Natchezians travel to voice Roth Hill casino concerns

Published 12:00 am Friday, January 20, 2012

GULFPORT — Natchez residents appeared before the Mississippi Gaming Commission at its Thursday meeting and voiced concerns about the proposed Roth Hill casino but did not receive many answers from the commission.

Gwen Ball spoke at the end of the meeting during time for public comment and told commissioners that the group of residents at the meeting had concerns about the proposed Magnolia Bluffs Casino site and the safety at the site.

“That concern isn’t one that should be before this commission,” MGC Chairman Jerry St. Pe said.

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St. Pe said the gaming commission requires a number of elements be certified by various local agencies before it approves a site, and concerns would need to be addressed to those local agencies.

Ball said she told the commissioners that residents were concerned they had not been given full disclosure to the full approval process.

Paris Winn also attended the meeting, along with David Ball, Beau Bumgardner and Neil Varnell. Winn said Ball pointed out the recently proposed third amendment to the city’s lease with Natchez Gaming Enterprises to the commission.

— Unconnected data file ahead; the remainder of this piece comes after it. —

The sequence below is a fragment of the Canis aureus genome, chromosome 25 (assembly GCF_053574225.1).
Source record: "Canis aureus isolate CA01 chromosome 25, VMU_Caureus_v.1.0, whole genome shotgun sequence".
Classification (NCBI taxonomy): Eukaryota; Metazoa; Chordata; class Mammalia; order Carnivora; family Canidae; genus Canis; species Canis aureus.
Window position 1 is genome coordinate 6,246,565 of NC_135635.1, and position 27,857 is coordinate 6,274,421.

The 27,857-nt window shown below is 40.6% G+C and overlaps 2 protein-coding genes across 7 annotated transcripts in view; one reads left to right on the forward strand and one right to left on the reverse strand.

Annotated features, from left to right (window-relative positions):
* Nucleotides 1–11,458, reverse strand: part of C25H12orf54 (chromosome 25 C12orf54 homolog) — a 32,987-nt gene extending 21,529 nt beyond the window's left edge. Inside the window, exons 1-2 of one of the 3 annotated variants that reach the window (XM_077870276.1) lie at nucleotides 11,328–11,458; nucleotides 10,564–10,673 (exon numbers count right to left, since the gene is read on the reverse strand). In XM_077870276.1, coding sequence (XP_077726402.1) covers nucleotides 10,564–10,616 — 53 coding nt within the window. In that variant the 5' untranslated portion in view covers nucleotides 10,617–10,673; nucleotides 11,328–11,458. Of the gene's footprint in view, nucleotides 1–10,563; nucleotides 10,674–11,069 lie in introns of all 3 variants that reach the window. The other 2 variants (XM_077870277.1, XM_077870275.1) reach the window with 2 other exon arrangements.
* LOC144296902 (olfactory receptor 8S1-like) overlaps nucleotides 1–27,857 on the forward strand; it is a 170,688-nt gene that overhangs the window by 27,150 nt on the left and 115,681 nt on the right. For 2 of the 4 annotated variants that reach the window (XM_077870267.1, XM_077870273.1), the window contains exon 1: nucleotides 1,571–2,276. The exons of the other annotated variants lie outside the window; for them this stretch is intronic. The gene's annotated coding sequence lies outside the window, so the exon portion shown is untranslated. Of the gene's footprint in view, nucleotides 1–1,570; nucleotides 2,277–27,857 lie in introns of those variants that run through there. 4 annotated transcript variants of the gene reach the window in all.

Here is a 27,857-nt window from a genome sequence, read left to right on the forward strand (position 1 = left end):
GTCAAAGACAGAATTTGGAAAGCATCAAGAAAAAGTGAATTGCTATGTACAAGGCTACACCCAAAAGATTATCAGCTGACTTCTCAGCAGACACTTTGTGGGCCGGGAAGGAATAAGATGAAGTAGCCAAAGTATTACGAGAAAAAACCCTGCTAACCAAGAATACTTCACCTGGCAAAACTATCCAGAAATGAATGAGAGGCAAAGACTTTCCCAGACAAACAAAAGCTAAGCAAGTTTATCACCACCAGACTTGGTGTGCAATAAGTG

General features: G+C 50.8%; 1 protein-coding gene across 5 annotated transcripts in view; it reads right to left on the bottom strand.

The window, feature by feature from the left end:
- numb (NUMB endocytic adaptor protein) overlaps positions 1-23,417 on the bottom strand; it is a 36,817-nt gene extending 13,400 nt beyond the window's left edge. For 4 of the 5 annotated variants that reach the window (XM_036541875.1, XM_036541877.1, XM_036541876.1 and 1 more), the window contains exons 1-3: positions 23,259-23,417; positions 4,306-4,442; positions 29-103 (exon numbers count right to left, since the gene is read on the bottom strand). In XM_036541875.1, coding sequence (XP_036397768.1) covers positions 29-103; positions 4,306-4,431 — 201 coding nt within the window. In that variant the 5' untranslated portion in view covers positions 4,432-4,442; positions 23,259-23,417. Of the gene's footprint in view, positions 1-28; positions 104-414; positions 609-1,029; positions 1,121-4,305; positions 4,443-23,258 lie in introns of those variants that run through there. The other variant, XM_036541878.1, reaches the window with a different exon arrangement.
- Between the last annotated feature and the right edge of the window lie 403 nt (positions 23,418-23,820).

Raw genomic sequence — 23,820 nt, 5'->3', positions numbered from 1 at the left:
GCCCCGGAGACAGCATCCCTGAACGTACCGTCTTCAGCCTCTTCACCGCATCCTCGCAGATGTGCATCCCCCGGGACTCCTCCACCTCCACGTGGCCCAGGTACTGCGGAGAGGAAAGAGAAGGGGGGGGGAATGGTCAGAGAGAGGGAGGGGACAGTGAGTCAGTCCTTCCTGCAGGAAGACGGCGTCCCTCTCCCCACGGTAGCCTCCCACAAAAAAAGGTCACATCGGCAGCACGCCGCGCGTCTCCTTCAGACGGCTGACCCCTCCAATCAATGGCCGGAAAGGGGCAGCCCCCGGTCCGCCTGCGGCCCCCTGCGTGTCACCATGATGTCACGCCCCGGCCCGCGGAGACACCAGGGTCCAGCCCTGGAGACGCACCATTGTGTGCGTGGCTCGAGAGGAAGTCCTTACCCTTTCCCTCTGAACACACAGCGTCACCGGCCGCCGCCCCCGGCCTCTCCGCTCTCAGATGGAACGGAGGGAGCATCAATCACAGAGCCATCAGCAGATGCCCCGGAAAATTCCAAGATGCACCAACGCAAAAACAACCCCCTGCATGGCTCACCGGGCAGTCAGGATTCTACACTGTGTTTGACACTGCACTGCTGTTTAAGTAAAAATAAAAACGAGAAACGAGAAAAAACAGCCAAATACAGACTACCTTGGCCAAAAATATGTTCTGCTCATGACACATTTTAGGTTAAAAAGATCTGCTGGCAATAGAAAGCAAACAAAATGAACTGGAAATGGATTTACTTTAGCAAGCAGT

The amendment, if approved by the city, would name Levine Leichtman Capital Partners Inc., one of the casino’s investors, a leasehold mortgagee and third-party beneficiary.

The amendment would allow LLCP to purchase part of and have equity ownership of Natchez Gaming Enterprises and would not allow the city or Natchez Enterprises to terminate the lease without notifying and receiving approval from the investment company.

Winn said that gaming commissioners said that the amendment would have to come back to the commission for approval.

Natchez Gaming Enterprises is required to finalize and submit all funding documents to the gaming commission by Feb. 24.

Winn and Ball said the meeting was a very positive experience.

“I’m glad we had the opportunity to let the commission know there is opposition to the project and the procedural processes that have been going on,” she said.


Sun Herald reporter Mary Perez contributed to this report.